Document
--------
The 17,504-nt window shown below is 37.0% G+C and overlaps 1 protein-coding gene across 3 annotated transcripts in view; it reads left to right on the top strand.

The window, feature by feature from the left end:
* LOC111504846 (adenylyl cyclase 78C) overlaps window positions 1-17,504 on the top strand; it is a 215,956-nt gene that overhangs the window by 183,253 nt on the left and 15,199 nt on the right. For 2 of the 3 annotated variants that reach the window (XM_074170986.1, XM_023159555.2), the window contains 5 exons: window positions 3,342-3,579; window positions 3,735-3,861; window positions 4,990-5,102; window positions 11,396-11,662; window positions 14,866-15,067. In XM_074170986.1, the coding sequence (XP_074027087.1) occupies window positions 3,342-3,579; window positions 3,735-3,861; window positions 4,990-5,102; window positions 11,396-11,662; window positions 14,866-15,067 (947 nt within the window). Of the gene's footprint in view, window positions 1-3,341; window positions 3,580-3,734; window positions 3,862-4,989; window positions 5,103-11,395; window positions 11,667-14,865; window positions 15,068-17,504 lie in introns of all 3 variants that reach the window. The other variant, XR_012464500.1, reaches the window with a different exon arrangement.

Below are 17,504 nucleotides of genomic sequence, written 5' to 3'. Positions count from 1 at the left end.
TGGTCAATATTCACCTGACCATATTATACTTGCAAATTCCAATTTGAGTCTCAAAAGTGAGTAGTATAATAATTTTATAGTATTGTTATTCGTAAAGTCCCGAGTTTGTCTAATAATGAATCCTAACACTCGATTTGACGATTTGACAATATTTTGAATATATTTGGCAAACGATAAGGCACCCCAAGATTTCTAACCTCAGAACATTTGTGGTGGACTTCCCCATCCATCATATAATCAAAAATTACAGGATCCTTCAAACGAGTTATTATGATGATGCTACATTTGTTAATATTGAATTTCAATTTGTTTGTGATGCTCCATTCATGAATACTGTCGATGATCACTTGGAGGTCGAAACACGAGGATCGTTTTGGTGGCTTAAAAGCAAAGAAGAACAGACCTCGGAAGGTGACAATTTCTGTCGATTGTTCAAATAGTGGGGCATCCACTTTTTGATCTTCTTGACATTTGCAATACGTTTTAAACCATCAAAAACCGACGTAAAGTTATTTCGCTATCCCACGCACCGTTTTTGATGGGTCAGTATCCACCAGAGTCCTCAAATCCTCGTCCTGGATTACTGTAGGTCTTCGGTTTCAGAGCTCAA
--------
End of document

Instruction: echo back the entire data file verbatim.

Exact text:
The 17,504-nt window shown below is 37.0% G+C and overlaps 1 protein-coding gene across 3 annotated transcripts in view; it reads left to right on the top strand.

The window, feature by feature from the left end:
* LOC111504846 (adenylyl cyclase 78C) overlaps window positions 1-17,504 on the top strand; it is a 215,956-nt gene that overhangs the window by 183,253 nt on the left and 15,199 nt on the right. For 2 of the 3 annotated variants that reach the window (XM_074170986.1, XM_023159555.2), the window contains 5 exons: window positions 3,342-3,579; window positions 3,735-3,861; window positions 4,990-5,102; window positions 11,396-11,662; window positions 14,866-15,067. In XM_074170986.1, the coding sequence (XP_074027087.1) occupies window positions 3,342-3,579; window positions 3,735-3,861; window positions 4,990-5,102; window positions 11,396-11,662; window positions 14,866-15,067 (947 nt within the window). Of the gene's footprint in view, window positions 1-3,341; window positions 3,580-3,734; window positions 3,862-4,989; window positions 5,103-11,395; window positions 11,667-14,865; window positions 15,068-17,504 lie in introns of all 3 variants that reach the window. The other variant, XR_012464500.1, reaches the window with a different exon arrangement.

Below are 17,504 nucleotides of genomic sequence, written 5' to 3'. Positions count from 1 at the left end.
TGGTCAATATTCACCTGACCATATTATACTTGCAAATTCCAATTTGAGTCTCAAAAGTGAGTAGTATAATAATTTTATAGTATTGTTATTCGTAAAGTCCCGAGTTTGTCTAATAATGAATCCTAACACTCGATTTGACGATTTGACAATATTTTGAATATATTTGGCAAACGATAAGGCACCCCAAGATTTCTAACCTCAGAACATTTGTGGTGGACTTCCCCATCCATCATATAATCAAAAATTACAGGATCCTTCAAACGAGTTATTATGATGATGCTACATTTGTTAATATTGAATTTCAATTTGTTTGTGATGCTCCATTCATGAATACTGTCGATGATCACTTGGAGGTCGAAACACGAGGATCGTTTTGGTGGCTTAAAAGCAAAGAAGAACAGACCTCGGAAGGTGACAATTTCTGTCGATTGTTCAAATAGTGGGGCATCCACTTTTTGATCTTCTTGACATTTGCAATACGTTTTAAACCATCAAAAACCGACGTAAAGTTATTTCGCTATCCCACGCACCGTTTTTGATGGGTCAGTATCCACCAGAGTCCTCAAATCCTCGTCCTGGATTACTGTAGGTCTTCGGTTTCAGAGCTCAA